Ball firmly in BT’s court as CWU smashes ballot thresholds and demands new talksTelecoms & Financial Services, BT, EE, Openreach July 1 2022
CWU members across BT Group have delivered an overwhelming message of disgust and defiance to their bosses, voting by well over nine-to-one to reject real-term pay cuts in every part of the business.
Onerous legal thresholds, designed to make it as hard as possible for workers to withdraw their labour under the UK’s notoriously anti-union employment law, weren’t just exceeded but positively smashed in Openreach and BT.
In Openreach, where 28,425 CWU members were entitled to vote, participants recorded an eye-watering 95.8% ‘yes’ vote for industrial action on a 74.8% turnout.
In BT, where 10,353 were issued with ballot papers, another remarkable ‘yes’ vote of 91.5% was recorded on a 58.2% turnout. That turnout, by comparison knocked the socks off the 39.5% participation rate in the recent Wakefield parliamentary by-election and comfortably beat the 52.3% turnout in Tiverton & Honiton which just last week was heralded by the media as “unusually high”.
The majorities in favour of strike action in Openreach and BT dispel once and for all the myth consistently perpetuated by management that dissatisfaction with their imposed below-inflation pay settlement was restricted to “around 30 disgruntled employees”!
Even in EE – where the ballot turnout fell just eight votes short of the 50% threshold required to mandate legally constituted industrial action (a turnout level that, pointedly, is seldom, if ever, met in any local or Mayoral elections) – an extraordinary 95.5% of those who participated indicated their willingness to strike on a 49.7% turnout.
Conceding that the result in EE means that it will be the only part of BT Group that won’t be subject to strike action if management doesn’t take up the union’s offer of new pay talks, deputy general secretary Andy Kerr said: “If there’s any EE manager stupid enough to think that they’ve somehow ‘won’, they should think again.
“With 95.5% of participating EE members expressing their willingness to take strike action in pursuit of a decent pay rise the moral victory is undoubtedly ours.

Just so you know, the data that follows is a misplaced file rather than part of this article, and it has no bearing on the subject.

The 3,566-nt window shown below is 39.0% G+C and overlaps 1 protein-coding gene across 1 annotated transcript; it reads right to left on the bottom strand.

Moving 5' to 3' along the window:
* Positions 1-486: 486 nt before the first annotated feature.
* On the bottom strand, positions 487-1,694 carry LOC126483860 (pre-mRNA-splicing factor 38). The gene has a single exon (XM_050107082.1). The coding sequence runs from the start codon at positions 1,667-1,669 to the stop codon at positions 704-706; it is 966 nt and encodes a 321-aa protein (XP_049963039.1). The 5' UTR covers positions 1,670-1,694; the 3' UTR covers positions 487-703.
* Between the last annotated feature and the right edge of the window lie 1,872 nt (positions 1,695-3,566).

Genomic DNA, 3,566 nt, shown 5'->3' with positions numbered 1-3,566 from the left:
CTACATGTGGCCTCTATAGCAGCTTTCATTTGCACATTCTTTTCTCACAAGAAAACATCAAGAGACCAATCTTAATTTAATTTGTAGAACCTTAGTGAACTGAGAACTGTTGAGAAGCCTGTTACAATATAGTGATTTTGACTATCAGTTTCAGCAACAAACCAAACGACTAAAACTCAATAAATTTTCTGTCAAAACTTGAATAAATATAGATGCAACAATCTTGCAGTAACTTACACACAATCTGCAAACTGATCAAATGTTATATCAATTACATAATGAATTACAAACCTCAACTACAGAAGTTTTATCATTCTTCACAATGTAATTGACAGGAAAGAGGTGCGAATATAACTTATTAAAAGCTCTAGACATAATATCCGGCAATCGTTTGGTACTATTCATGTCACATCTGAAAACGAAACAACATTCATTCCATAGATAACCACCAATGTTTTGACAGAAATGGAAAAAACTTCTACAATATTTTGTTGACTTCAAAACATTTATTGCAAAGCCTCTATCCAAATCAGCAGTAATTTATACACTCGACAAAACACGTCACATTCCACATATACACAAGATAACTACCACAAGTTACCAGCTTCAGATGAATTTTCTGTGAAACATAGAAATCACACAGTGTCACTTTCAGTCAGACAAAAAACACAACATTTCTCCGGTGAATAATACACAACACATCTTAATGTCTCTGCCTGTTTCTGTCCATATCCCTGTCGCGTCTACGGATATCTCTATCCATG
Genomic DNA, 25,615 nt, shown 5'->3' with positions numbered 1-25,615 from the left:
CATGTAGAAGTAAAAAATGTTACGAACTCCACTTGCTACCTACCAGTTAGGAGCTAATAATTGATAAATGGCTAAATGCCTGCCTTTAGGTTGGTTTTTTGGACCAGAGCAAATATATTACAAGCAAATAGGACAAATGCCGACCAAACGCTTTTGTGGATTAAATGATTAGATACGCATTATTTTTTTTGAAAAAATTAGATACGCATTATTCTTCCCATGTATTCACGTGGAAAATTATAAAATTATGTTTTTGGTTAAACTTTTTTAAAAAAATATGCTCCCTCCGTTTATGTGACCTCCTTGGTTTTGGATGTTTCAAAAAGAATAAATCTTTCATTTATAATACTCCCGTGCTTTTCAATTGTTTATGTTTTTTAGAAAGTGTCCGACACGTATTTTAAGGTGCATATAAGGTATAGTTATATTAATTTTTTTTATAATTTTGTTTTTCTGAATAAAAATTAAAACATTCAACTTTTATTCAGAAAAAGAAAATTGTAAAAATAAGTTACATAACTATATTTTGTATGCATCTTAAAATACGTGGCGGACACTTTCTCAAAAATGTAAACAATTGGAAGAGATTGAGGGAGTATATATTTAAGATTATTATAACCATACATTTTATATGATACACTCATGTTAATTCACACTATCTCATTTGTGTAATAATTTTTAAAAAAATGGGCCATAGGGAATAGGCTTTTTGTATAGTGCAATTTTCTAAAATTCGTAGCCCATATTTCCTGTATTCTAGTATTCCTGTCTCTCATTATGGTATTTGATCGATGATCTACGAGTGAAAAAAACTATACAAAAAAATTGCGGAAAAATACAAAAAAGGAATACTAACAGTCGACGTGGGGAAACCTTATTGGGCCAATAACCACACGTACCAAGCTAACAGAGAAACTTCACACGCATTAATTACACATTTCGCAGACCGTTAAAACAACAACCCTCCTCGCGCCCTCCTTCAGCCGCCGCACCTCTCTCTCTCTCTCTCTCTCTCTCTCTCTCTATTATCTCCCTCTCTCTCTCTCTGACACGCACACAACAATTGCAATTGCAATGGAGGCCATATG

“The bitter irony is that, had we legally been allowed to issue ballot papers to the hundreds in EE who joined the union during the course of the ballot, we’d have comfortably exceeded that threshold. That’s just another indicator of just how unfairly the law is stacked against UK workers….and, conversely, what a remarkable vindication of the union’s position that the overall ballot result represents.”
Announced at 4pm yesterday, the packed press conference at CWU headquarters in Wimbledon was simultaneously live-streamed and watched by thousands of members in real-time and by many more since on catch-up.
The inevitability of strike action being declared in Openreach and BT if management doesn’t now budge was widely reported on the evening national television news, 24-hour news channels, a host of online newsfeeds and in many of this morning’s daily papers.
One especially notable element of the coverage is just how wide open the CWU’s campaigning has blown open the normally unspoken world of executive pay excesses. Virtually every media outlet drew direct comparisons between the 32% increase that BT Group CEO Philip Jansen is receiving in his overall pay package this year (up from £2,628,000 in 2021 to £3,460,000 in 2022) with the below-inflation rise that has been imposed on key workers who kept the country connected throughout the pandemic.
“We believe that public support for workers who are taking action and returning this type of ballot result is growing,” stressed CWU general secretary Dave Ward in yesterday’s press conference.
“People are increasingly realising there’s a deep structural imbalance in power and wealth. It permeates the world of work and right across the economy it is rigged against working people and is driving the inequalities that exist in UK society today.
“The common denominator is that, whatever the crisis – be it the financial crisis, the pandemic, the climate crisis or the cost of living crisis – people are beginning to realise that the one certainty is that if they don’t stand up now the reality is that the rich are getting richer and the powerful are getting more powerful.”
The CWU’s view was certainly reflected in numerous supportive comments from the general public posted on the BBC website within minutes of the story breaking.
Andy concludes: “At the beginning of this ballot we said we would still be open to negotiations with BT Group. Our word still stands.
“I sincerely hope that this result will make them come to their senses, but make no mistake: If BT Group does not respond in kind, we will not hesitate to serve notice for strike action.”